Our Saturday’s are normally spent at home: bacon cooking, eggs being scrambled, fruit being cut, and drinking too many cups of vanilla flavored coffee. We lounge in workout clothes and pajamas. Saturday mornings in our world break the Monday through Friday rushing routine of packing lunches, quick on-the-go breakfasts, and the chaos and crunch of heading off to school and to work.
Sometimes I de-clutter, or Jordan builds something I have been begging to have put together. I start a load of wash; we clean up the lingering clothes and shoes that pile up at the pit of the bottom of the stairs. There isn’t a true agenda, but we have subtly fallen into the pattern of some cleaning, and some rest, some play, and some laundry. It’s pretty mundane, and pretty needed at the end of our weeks. In some ways I love Saturday mornings because those clothes that have been sitting on the stool on the front porch will finally find their home in the basket to be washed upstairs. It feels like victory! Cleaning, organizing, de-cluttering, building, and throwing away! Domestic victory indeed! And other Saturday mornings, a bit of domestic dread: the hammering, the finding the right place, the deciding: keep or throw away?
I think that’s why this particular Saturday in the middle of February stood out to me in the way that it did. I was off to an audition, I was headed down Crown Valley, up the toll road, and off to Newport Beach to read a piece I had written, on a stage to a group of six women
In my past life, stepping on to stage, presenting, pitching, it all came to me as easily as my Saturday morning suburban routine had become. Convincing a crowd, lighting up a room, encouraging, selling, instructing, leading, it was all so easy peasy.
These days, normal are the days of motherhood: naptime’s, park times, bedtimes, pickup’s and drop offs, and meal plans. Easy is most definitely not driving away from suburbia to stand on a stage. Its vulnerable, it was of my box, and it was exactly where I needed to be that Saturday morning in the early spring.
I knew the moment I decided to audition the exact piece that I would read. But in that moment, when six ladies shook my hand, and I passed out the script, I panicked for a split second about the piece I was about to read. The vulnerability about what I was about to do came rolling in, and the rawness of my own insecurities I was about to reveal. But then in a holy moment of courage, I poured that panic into boldness; and I spoke to their silence, their still eyes, and gave it all I had.
It was over in six minutes, and I was in and out the door within fifteen. It took about two weeks of wondering to find out that I wasn’t picked, that I didn’t make the cut.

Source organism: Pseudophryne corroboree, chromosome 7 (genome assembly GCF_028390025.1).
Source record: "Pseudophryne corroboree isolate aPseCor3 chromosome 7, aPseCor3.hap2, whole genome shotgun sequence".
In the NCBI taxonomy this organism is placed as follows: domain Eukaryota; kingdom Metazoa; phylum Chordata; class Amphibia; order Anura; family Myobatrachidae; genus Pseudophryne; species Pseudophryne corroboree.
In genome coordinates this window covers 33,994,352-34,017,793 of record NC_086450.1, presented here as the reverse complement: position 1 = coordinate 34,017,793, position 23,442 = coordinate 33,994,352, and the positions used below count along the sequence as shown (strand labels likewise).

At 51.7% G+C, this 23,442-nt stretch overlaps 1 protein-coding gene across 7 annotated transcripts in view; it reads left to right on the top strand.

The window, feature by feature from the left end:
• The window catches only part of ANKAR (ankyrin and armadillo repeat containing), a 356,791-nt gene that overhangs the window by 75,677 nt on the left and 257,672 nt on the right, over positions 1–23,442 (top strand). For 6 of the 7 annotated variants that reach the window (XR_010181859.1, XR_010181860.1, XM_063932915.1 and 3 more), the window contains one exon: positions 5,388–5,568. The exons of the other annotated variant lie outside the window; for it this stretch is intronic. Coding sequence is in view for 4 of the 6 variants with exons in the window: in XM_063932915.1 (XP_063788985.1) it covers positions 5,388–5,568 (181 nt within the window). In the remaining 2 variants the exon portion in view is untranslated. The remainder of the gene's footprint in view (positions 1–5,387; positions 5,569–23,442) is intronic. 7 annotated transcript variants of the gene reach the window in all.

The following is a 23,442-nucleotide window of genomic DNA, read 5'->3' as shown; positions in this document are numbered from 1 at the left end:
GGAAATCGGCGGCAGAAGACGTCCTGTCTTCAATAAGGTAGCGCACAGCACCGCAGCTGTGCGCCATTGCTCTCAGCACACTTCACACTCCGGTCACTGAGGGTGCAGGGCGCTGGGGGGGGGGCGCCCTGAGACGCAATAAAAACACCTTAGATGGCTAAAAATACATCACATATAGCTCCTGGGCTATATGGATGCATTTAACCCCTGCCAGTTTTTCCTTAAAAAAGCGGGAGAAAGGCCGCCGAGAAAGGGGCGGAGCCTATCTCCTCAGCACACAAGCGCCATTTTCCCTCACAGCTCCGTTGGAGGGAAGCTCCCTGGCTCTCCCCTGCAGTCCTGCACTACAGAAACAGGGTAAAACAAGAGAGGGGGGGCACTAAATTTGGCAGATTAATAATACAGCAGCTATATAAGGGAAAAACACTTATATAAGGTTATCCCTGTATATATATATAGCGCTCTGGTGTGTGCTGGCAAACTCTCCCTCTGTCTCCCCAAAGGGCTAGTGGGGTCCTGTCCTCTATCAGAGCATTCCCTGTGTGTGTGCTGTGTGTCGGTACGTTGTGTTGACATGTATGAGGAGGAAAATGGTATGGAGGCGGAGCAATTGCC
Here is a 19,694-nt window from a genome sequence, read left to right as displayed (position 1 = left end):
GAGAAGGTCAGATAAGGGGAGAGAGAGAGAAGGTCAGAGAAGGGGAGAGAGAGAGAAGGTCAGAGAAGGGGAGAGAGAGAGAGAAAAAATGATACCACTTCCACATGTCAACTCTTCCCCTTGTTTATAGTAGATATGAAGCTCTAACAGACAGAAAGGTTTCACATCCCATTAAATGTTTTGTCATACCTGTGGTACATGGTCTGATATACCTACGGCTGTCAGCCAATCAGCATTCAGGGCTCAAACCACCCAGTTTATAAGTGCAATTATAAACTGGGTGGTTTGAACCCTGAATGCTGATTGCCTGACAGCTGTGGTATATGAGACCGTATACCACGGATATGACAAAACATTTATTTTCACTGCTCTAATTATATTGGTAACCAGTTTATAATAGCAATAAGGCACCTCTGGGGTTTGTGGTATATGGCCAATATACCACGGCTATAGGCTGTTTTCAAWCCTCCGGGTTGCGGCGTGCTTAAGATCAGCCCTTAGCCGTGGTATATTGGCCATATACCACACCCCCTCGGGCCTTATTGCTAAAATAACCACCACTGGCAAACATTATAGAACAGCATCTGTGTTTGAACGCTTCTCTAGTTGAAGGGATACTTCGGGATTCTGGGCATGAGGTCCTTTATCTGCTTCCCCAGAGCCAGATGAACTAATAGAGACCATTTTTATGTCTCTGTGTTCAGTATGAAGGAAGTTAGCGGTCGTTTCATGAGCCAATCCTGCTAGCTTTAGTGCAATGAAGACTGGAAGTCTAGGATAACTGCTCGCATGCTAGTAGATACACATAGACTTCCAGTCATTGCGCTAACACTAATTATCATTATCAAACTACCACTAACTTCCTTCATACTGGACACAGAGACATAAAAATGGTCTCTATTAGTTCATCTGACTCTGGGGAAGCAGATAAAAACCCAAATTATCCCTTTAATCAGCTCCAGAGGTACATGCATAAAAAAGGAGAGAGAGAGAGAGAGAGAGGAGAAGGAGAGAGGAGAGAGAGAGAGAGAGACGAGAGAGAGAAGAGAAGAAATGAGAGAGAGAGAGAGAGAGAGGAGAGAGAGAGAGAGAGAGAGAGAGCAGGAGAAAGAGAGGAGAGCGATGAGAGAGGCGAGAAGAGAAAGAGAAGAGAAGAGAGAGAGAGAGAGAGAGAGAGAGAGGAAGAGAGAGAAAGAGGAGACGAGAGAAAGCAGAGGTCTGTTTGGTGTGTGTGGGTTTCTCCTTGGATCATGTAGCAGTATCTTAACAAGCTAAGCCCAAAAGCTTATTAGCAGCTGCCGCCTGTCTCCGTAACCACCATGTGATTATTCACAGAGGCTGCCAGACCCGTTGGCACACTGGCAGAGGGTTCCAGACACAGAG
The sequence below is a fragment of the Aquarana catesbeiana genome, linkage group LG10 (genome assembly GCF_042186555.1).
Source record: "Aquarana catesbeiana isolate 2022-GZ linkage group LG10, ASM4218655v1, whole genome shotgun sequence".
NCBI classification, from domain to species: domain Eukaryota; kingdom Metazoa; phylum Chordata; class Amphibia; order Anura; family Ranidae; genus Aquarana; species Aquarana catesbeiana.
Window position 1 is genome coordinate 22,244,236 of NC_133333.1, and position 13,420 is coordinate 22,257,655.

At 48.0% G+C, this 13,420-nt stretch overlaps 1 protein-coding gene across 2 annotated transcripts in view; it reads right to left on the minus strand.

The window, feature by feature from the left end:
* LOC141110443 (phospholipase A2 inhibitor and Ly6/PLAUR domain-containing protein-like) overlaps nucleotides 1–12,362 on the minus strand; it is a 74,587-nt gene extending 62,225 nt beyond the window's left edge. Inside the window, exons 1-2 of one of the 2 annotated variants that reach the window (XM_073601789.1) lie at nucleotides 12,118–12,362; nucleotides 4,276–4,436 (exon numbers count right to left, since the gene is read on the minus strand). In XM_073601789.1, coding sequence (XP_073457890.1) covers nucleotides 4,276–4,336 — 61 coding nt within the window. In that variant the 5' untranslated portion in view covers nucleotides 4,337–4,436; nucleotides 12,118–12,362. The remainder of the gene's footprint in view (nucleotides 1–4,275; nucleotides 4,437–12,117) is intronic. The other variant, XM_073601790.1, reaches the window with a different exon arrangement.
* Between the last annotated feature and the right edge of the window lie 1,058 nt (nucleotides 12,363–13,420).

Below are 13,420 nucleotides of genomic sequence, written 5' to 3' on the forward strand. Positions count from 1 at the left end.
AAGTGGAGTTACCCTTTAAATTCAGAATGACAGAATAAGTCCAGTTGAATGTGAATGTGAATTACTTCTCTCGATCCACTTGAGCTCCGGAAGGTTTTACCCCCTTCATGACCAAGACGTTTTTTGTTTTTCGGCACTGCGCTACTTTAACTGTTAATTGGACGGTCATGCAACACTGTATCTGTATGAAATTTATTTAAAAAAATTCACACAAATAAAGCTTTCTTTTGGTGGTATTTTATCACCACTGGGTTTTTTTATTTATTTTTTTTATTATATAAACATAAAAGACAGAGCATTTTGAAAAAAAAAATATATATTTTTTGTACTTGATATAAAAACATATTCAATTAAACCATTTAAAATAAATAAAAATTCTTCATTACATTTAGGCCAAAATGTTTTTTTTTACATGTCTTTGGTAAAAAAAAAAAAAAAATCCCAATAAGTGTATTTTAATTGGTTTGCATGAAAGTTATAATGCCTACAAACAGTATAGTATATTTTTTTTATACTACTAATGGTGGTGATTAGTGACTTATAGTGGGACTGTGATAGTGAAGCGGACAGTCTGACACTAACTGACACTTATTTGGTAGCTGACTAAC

It was weird, in some ways, I knew that I completely gave it my best shot, and also, as I walked out that door, I knew I wasn’t going to be coming back.
It was something that I absolutely wanted to do, a team that I wanted to be apart of, a journey that sounded exciting, and a job that would have been all mine outside of the walls of motherhood. It was right up my ally! I was the right fit I thought; this was going to be a place where I could use my writing, my speaking, and my gifts! What could be better than this?!
And, yet, I failed at making the cut in February. I wasn’t the fit.
That Saturday morning I could have stayed home and de-cluttered, and organized, and tossed in two more loads of laundry. I could have kept the rest and routine of our Saturdays sacred, and a part of me for a split second thought that was what I should have done since I didn’t get the gig anyway.
And I then I think of my daughters, and about me… the trying out for the million and two teams that lie before them, and the teams that I might still need to try out for too. And with abounding intensity, I wanted to scream to that part of myself, the hardest critic after all, NO! Go for it, and try out for the team! Take the next shot, and the next chance, and then try to jump through the next open door with wild abandon, even if you don’t make the cut…GO for it, Girl, Go for it.
May we all have a holy boldness to try out, and to keep trying out. To run the race, and work hard at the things we love, the things were confident were called too. May we step out from the doorframe of fear, and into the room filled with faith. May I brave, and continue to step out of suburbia and on to stage every once in a while on a Saturday morning.
And what I hope for my girls, I still hope for me. That we would have courage to fail, that our fears of failure, of our own past failures, of others opinion, that they would never, not for a second, keep us from trying out for the team.